posted in: Uncategorized | 0

In a poll to determine which of the world’s turtles would take home the people’s choice award, box turtles would win in a landslide. Sea turtles captivate observers around the globe, but few people get to know them. That is other than through the tedious exercise of keeping vigil as a female lays eggs at night on a coastal beach or watching as naturalists release a bucketful of hatchlings that immediately scamper into the waves and disappear. Of the 300-plus kinds of turtles on earth, people in the United States pick up more box turtles in natural habitats than any other kind of turtle. The most common are the eastern box turtle and a widespread western form known as the ornate box turtle.

For more than a century herpetologists have been conducting studies on box turtles. A frequent behavioral question is how far do they travel? Transmitters attached to the shell aid immensely in tracking the overland plodding of many turtle species, including box turtles. Movement patterns are of ecological importance in revealing which habitats are necessary for their long-term survival, including how many and how often turtles cross highways. For human-caused mortality, death-by-vehicle belongs near the top.

I. Lehr Brisbin of the University of Georgia’s Savannah River Ecology Laboratory conducted an intriguing study on movement patterns of box turtles in a suburban neighborhood. Over a single 3-year period one of the radio-tracked females was hidden in vegetation in the same backyard each time he checked. Others moved around extensively. Forty-two years later, Brisbin captured an adult box turtle that was still alive and roaming the neighborhood.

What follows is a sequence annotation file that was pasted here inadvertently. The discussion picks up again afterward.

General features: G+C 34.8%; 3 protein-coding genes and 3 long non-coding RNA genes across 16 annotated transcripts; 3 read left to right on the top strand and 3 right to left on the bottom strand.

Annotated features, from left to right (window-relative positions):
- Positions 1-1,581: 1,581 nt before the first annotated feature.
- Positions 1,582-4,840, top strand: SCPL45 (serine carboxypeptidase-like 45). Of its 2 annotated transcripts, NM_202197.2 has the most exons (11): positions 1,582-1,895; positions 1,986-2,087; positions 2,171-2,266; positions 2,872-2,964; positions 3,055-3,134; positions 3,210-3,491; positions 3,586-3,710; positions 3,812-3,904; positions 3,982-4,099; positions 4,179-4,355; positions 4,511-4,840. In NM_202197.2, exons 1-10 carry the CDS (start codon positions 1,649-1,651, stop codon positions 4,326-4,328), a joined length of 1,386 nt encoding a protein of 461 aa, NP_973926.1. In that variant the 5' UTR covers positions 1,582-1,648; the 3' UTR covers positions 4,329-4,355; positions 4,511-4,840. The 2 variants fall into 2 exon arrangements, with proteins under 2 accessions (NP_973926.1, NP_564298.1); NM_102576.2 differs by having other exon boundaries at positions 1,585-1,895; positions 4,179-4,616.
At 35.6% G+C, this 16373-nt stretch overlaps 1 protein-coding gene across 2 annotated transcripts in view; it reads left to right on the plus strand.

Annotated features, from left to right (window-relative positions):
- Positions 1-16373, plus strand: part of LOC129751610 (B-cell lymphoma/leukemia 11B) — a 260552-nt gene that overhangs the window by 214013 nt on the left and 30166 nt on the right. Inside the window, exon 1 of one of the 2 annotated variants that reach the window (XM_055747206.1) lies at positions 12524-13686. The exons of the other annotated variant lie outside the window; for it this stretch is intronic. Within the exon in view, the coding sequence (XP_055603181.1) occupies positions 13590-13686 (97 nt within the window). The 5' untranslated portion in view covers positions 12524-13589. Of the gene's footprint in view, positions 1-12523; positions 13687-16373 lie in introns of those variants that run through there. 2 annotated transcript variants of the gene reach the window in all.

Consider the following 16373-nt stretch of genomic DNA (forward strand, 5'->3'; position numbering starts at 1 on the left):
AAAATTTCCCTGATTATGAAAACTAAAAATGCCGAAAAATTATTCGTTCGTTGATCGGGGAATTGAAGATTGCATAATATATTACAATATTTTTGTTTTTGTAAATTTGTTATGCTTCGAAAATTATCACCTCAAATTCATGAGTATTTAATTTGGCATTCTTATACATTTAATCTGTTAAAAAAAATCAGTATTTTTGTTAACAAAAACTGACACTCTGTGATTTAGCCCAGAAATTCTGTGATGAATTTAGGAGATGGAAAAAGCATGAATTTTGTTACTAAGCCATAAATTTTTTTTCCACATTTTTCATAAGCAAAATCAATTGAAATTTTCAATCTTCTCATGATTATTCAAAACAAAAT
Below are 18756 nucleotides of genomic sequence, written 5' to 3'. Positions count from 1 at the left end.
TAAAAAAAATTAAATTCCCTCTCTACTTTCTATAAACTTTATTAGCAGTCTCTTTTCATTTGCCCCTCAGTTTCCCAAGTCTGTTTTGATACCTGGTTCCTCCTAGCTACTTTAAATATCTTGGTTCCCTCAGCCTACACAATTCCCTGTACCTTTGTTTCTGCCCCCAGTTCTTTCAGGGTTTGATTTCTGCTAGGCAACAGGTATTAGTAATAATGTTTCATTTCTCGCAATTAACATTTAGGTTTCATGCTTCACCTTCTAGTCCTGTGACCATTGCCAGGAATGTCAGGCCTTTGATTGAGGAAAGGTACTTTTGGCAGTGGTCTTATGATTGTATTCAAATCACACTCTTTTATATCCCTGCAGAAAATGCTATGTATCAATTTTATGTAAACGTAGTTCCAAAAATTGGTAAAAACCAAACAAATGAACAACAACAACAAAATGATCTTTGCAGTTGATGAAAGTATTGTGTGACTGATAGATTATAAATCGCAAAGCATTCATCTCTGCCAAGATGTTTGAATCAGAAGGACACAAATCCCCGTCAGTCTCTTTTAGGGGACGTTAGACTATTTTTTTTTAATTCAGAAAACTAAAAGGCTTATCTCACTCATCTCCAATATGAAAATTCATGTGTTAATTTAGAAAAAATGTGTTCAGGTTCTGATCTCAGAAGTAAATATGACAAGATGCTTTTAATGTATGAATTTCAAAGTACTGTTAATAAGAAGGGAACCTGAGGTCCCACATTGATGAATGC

I recently learned of an innovative approach toward understanding movement patterns of box turtles by assaying the personalities of individuals. The unique study, undertaken by Benjamin Reed and his students at Washburn University, involves an assessment of three behavioral traits that could affect their ecology. In 2021 Reed determined the biopersonalities of more than a hundred ornate box turtles.

The first step was to classify each turtle in terms of three behavioral traits: boldness, activity level and tendency to explore. Variation among individual turtles was observed in all three behavior types. Some were clearly risk takers; others were notably more timid. Some were quantifiably more active than other more sedentary ones. Some were more likely to explore a new habitat; others chose to stick to an area already familiar to them.  

The tests were well designed, with measurable levels for each of the three behavior types. To test for boldness, a box turtle was placed in a den (a safe refuge) that faced a video camera that would presumably be perceived as a threat. A turtle emerging quickly from the den was classed as a risk-taker. Those that took longer to emerge and those that did not leave at all fit the risk-averse category.      Activity levels were tested by measuring how many revolutions a turtle made in a plastic wading pool over a given period of time. Some were constantly moving; others were mostly inactive or traveled infrequently. The exploration tendency was measured by providing small doorways leading to different compartments. Some test animals explored every available area, whereas some never left the first compartment they were in.

The experiments serve as proxies of turtle behavior. The real test will be if the behavior traits can be applied to what turtles do in the wild. So far, the findings have shown that bolder individuals move around more in their habitat. They presumably would encounter more feeding opportunities in the long term but also have a higher mortality rate. The next step is to determine if the findings for individuals apply to entire populations in an area. Are some bolder, more active, more exploratory than others? Ben Reed’s studies show great promise for revealing the ways turtle personalities may be useful in predicting how far an individual might travel and at the same time explaining why. For details on the study visit

Send environmental questions to

Eastern box turtles are indisputably one of the most popular reptile pets. Photo by Parker Gibbons